Tony Ferguson has now watched film of his knockout loss at UFC 274, and a headache that followed the concussive stoppage has gone away.
What remains is his will to win.
“There’s a lot of mistakes that I can fix, and if I didn’t feel that I had the energy or the will or the want to be able to do it, I would have retired [at] the first drop,” Ferguson said Monday on The MMA Hour.
Ferguson said his performance in the first round gives him the motivation to continue fighting despite the brutal knockout via a front kick from Michael Chandler. He is benched for 60 days per a suspension from the pay-per-view event’s overseeing athletic commission, but he plans to work on his physique and conditioning while he awaits clearance.
Just the other day, Ferguson said he stepped into a boxing gym and couldn’t resist the urge to hit the heavy bags.
“Chandler didn’t have an answer too much for anything that I was throwing in that first round, man,” he said. “So I’m going to be real with you, I’m hungry again. I’m taking it slow – I’ve got a 60-day [mandatory] vacation, which is pretty cool, and we’re going to take it from there.”
“He had one or two shots get in there, but he didn’t like the elbows,” Ferguson added later. “I got head-butted a couple of times, which was cool, because it’s a fight, that’s what you do. The ref said what he had to do, and I was trying to kick off the cage, and he was like, ‘Get your fingers out of the cage.’ It was a great battle between two athletes that are at the top tier of the game.”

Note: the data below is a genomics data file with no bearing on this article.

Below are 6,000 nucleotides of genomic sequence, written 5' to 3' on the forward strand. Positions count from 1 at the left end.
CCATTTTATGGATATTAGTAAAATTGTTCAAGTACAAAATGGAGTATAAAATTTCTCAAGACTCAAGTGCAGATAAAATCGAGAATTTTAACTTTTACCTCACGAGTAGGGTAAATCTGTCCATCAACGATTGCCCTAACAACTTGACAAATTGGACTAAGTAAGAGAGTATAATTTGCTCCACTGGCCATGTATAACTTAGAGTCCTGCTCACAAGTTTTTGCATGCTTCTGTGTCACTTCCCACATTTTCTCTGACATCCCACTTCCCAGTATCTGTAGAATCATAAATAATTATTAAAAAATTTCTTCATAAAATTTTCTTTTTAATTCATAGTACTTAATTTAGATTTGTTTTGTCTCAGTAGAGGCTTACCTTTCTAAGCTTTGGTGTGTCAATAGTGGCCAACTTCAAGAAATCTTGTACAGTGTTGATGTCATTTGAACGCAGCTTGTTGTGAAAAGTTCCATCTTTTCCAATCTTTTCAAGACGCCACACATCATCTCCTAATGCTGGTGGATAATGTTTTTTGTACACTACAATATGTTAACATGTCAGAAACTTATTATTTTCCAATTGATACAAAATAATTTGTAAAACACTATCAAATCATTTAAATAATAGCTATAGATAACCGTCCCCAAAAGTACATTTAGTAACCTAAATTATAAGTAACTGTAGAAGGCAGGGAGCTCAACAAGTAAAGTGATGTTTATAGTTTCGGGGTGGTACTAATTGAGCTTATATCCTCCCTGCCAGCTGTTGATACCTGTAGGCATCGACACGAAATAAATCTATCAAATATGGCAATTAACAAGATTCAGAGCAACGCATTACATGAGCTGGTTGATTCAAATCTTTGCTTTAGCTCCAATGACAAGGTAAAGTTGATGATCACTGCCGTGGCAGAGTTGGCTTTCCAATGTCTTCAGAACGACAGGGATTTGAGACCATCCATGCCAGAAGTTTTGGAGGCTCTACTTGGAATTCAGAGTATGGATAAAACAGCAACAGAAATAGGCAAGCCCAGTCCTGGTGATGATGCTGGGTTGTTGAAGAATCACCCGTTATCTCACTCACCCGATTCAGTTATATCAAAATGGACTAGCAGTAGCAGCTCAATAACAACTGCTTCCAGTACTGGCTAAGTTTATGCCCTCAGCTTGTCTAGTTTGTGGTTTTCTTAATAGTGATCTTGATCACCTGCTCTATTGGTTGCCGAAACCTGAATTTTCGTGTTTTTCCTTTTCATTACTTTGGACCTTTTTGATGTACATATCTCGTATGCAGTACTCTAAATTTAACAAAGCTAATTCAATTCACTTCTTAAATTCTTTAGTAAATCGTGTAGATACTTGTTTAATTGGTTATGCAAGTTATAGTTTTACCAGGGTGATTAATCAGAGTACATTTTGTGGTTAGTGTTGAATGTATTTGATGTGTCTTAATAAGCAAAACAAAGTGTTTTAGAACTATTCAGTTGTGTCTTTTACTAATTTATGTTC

The loss was Ferguson’s fourth straight since a TKO over Donald Cerrone at UFC 238 marked his 12th straight win and set up a long-awaited fight with Khabib Nurmagomedov. The title bout was cancelled due to the coronavirus pandemic in its fourth failed booking.
Ferguson’s memory of what happened is still spotty. He doesn’t remember being in the octagon afterward, or the words of encouragement from UFC Hall of Famer Chuck Liddell in the arena. He can only link the outcome to the wrong timing and fate.
“I just remember not putting pressure, and me trying to figure that out,” he said. “I have to go back to listen to the commentary and the audio from the corner, but my wrestling coach said something about pressure, and I don’t know, it was just completely different. God told me I wasn’t ready, pretty much.”
Still, Ferguson said he feels “amazing” and doesn’t regret anything that happened in the fight.
“There’s a lot, obviously, that I can go back and try to fix,” he said. “But props to Michael Chandler for using my f****** move to knock me out. That s*** don’t happen every day.”
The front kick might not be Ferguson’s signature in the same way it is for Anderson Silva, Lyoto Machida and now Chandler. But the next time out, he said he’ll be working on his striking game much more extensively with a new team.
Right now, that means sparring in training for the first time in three years.
“I don’t really need to have that, but I want to have that,” he said. “The want and the will is there to hit people again and to get hit and not feel bad about hurting people again, because it sucks. You can ask Rose Namajunas – I guarantee you she doesn’t like hurting people. And it’s kind of crazy, because we’re in the hurt game, but when you get to this high level and you have a soft heart for a lot of people, it’s hard to go in there and make this stuff happen.”
Sparring will help sharpen the timing that went badly awry, he said, but it will also get him in the mindset he needs to inflict the kind of damage he suffered.
“When I first started, I was hungry for that, and I’ve got that same hunger back, and there’s no bulls*** on that,” he said. “I want to go and spar and I want to do damage again, not to hurt people, but to better myself.”